The TROGGS – ” Love Is All Around “

Posted: January 1, 2019 in MUSIC
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Image result for the troggs

In 1968. The Troggs were among my favorite 60’s garage rock/punk bands. Their big claim to fame was “Wild Thing” in 1966. The song reached No5 in the UK. The Troggs lead singer Reg Presley apparently wrote this in about 10 minutes. Reg Presley’s real name is Reginald Ball, he adopted the name of Presley in 1966 as a publicity stunt. He was inspired by the Joy Strings Salvation Army band he’d seen on TV

The Troggs are not the only band to have success with this song. Wet, Wet, Wet recorded this song and that version was at the No1 spot in the UK in 1994. A huge hit when Wet Wet Wet covered it for the movie Four Weddings And A Funeral. The band chose it over Gloria Gaynor’s “I Will Survive” and Barry Manilow’s “Can’t Smile Without You” even though some of their members hadn’t heard it before. Their version was No#1 for 15 weeks and became the best selling single in the UK in 1994. Wet Wet Wet claimed they asked their record company to pull the song because they were sick of it. Their version does hold the record for most weeks at #1 for a UK based act.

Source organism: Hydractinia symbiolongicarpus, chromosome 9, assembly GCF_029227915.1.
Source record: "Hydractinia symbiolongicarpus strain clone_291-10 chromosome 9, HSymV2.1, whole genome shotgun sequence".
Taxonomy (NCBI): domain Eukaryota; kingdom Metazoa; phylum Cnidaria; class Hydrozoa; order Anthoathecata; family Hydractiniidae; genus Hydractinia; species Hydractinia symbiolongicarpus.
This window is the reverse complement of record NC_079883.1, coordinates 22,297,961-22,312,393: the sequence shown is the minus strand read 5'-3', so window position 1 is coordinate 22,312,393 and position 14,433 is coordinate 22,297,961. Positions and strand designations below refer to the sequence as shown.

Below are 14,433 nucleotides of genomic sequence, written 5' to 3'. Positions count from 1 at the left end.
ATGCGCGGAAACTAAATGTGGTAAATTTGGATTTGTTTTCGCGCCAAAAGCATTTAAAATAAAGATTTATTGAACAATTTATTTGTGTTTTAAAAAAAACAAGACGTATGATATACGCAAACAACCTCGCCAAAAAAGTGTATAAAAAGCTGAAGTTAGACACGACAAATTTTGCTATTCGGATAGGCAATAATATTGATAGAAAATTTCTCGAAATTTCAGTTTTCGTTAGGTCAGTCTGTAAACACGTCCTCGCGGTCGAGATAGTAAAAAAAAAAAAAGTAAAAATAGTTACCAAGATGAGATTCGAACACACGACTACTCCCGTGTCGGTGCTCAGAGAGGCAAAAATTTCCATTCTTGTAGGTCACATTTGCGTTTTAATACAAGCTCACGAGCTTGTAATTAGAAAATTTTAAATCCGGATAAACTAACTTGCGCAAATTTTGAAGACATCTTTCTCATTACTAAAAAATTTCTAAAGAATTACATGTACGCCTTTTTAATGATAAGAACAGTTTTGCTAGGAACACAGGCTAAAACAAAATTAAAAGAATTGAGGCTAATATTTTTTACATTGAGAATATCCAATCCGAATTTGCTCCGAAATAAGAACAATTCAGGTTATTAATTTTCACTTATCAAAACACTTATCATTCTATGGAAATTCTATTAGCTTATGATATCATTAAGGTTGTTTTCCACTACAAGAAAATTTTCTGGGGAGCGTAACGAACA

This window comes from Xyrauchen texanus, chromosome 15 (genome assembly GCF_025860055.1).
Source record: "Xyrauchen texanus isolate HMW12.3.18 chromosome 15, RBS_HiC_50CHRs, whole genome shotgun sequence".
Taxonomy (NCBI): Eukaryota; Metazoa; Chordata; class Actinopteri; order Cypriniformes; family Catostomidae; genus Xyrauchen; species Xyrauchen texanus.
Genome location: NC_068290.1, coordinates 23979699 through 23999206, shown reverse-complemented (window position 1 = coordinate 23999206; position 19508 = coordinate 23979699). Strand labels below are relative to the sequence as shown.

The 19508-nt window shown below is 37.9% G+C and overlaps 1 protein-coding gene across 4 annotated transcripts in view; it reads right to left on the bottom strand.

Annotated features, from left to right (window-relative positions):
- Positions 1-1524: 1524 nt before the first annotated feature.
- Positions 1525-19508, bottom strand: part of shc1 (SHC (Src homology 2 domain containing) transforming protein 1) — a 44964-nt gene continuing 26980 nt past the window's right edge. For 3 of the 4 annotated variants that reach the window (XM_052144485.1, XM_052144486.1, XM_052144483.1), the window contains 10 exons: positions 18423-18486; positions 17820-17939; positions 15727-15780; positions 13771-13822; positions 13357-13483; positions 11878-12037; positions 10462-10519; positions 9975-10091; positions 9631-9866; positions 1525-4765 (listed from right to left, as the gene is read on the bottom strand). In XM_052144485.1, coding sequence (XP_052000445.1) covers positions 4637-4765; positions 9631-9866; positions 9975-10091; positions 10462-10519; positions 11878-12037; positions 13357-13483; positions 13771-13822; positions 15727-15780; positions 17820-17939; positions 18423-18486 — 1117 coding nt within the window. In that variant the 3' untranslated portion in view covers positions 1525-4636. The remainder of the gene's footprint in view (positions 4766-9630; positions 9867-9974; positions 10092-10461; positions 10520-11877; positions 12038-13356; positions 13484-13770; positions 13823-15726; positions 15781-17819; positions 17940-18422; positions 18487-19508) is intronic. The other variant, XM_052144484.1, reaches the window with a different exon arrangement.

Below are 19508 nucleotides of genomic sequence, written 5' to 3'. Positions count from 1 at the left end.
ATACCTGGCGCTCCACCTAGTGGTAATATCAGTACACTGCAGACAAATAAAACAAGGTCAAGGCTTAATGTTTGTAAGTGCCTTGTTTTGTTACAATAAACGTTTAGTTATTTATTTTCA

When this was revived by Wet Wet Wet, Reg Presley got massive royalties as the songwriter. He denoted the proceeds to crop circle research.

REM and the Troggs made an album together called “Athens Andover”… REM later released a live version of the song.   

R.E.M. did a cover of this as well, which they played on an episode of MTV Unplugged. The video for this can be found on their VHS/DVD This Film Is On, featuring all the videos for the songs off their 1991 album Out Of Time.

Presley recalled the inspiration for the song in the July 2011 edition of Mojo magazine: “I got back from America, I smelt the Sunday lunch cooking (inhales deeply), phaaaaw – after about 25 years on burgers – I kissed my wife, my little daughter, four years old. We went into the lounge and those Salvation Girls, The Joystrings, were on television, banging their tambourines and singing something, ‘Love, love,’ love.’ I went over to turn it off, knelt down and hearing that ‘Love, love’ I got a bass line, (sings) ‘doom, doom doom, doom doom, doom doom, doom,’ and I got: ‘I feel it in my fingers, I feel it in my toes. My wife, my kid… And so the feeling grows.

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